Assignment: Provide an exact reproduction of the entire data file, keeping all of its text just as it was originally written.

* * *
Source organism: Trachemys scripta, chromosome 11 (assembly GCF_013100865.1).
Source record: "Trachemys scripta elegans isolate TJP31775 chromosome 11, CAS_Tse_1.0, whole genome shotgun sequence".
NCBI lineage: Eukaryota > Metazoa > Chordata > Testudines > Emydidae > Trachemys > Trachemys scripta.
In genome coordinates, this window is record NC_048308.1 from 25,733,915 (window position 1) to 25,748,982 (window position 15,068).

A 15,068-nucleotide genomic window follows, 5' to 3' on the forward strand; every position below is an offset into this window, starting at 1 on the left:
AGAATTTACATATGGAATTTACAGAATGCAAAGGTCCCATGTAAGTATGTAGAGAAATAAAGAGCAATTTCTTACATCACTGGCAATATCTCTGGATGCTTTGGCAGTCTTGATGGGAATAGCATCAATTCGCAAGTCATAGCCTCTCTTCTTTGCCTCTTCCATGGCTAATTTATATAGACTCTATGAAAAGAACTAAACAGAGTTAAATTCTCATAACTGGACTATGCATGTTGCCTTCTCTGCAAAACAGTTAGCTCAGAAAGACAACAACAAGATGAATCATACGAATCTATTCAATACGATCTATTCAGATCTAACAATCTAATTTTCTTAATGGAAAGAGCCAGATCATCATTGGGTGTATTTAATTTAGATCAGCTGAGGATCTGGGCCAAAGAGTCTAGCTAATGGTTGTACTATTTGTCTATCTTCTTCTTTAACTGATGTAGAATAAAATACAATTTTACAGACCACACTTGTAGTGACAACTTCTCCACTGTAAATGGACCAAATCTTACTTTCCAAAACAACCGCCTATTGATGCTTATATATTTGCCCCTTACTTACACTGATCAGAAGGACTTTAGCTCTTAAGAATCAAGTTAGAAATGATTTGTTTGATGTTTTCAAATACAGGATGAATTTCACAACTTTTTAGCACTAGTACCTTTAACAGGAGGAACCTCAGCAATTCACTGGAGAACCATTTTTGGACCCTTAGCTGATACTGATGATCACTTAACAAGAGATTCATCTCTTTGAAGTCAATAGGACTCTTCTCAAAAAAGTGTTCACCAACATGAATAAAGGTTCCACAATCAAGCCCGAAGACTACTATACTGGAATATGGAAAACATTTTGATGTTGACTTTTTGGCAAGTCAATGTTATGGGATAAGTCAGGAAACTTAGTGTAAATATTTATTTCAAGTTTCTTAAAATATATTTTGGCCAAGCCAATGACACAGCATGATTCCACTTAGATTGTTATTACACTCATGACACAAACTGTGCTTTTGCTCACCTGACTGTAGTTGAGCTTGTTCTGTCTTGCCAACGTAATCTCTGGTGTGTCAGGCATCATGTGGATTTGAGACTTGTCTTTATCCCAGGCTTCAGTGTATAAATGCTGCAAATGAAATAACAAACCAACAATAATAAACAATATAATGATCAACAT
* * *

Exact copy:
Source organism: Trachemys scripta, chromosome 11 (assembly GCF_013100865.1).
Source record: "Trachemys scripta elegans isolate TJP31775 chromosome 11, CAS_Tse_1.0, whole genome shotgun sequence".
NCBI lineage: Eukaryota > Metazoa > Chordata > Testudines > Emydidae > Trachemys > Trachemys scripta.
In genome coordinates, this window is record NC_048308.1 from 25,733,915 (window position 1) to 25,748,982 (window position 15,068).

A 15,068-nucleotide genomic window follows, 5' to 3' on the forward strand; every position below is an offset into this window, starting at 1 on the left:
AGAATTTACATATGGAATTTACAGAATGCAAAGGTCCCATGTAAGTATGTAGAGAAATAAAGAGCAATTTCTTACATCACTGGCAATATCTCTGGATGCTTTGGCAGTCTTGATGGGAATAGCATCAATTCGCAAGTCATAGCCTCTCTTCTTTGCCTCTTCCATGGCTAATTTATATAGACTCTATGAAAAGAACTAAACAGAGTTAAATTCTCATAACTGGACTATGCATGTTGCCTTCTCTGCAAAACAGTTAGCTCAGAAAGACAACAACAAGATGAATCATACGAATCTATTCAATACGATCTATTCAGATCTAACAATCTAATTTTCTTAATGGAAAGAGCCAGATCATCATTGGGTGTATTTAATTTAGATCAGCTGAGGATCTGGGCCAAAGAGTCTAGCTAATGGTTGTACTATTTGTCTATCTTCTTCTTTAACTGATGTAGAATAAAATACAATTTTACAGACCACACTTGTAGTGACAACTTCTCCACTGTAAATGGACCAAATCTTACTTTCCAAAACAACCGCCTATTGATGCTTATATATTTGCCCCTTACTTACACTGATCAGAAGGACTTTAGCTCTTAAGAATCAAGTTAGAAATGATTTGTTTGATGTTTTCAAATACAGGATGAATTTCACAACTTTTTAGCACTAGTACCTTTAACAGGAGGAACCTCAGCAATTCACTGGAGAACCATTTTTGGACCCTTAGCTGATACTGATGATCACTTAACAAGAGATTCATCTCTTTGAAGTCAATAGGACTCTTCTCAAAAAAGTGTTCACCAACATGAATAAAGGTTCCACAATCAAGCCCGAAGACTACTATACTGGAATATGGAAAACATTTTGATGTTGACTTTTTGGCAAGTCAATGTTATGGGATAAGTCAGGAAACTTAGTGTAAATATTTATTTCAAGTTTCTTAAAATATATTTTGGCCAAGCCAATGACACAGCATGATTCCACTTAGATTGTTATTACACTCATGACACAAACTGTGCTTTTGCTCACCTGACTGTAGTTGAGCTTGTTCTGTCTTGCCAACGTAATCTCTGGTGTGTCAGGCATCATGTGGATTTGAGACTTGTCTTTATCCCAGGCTTCAGTGTATAAATGCTGCAAATGAAATAACAAACCAACAATAATAAACAATATAATGATCAACAT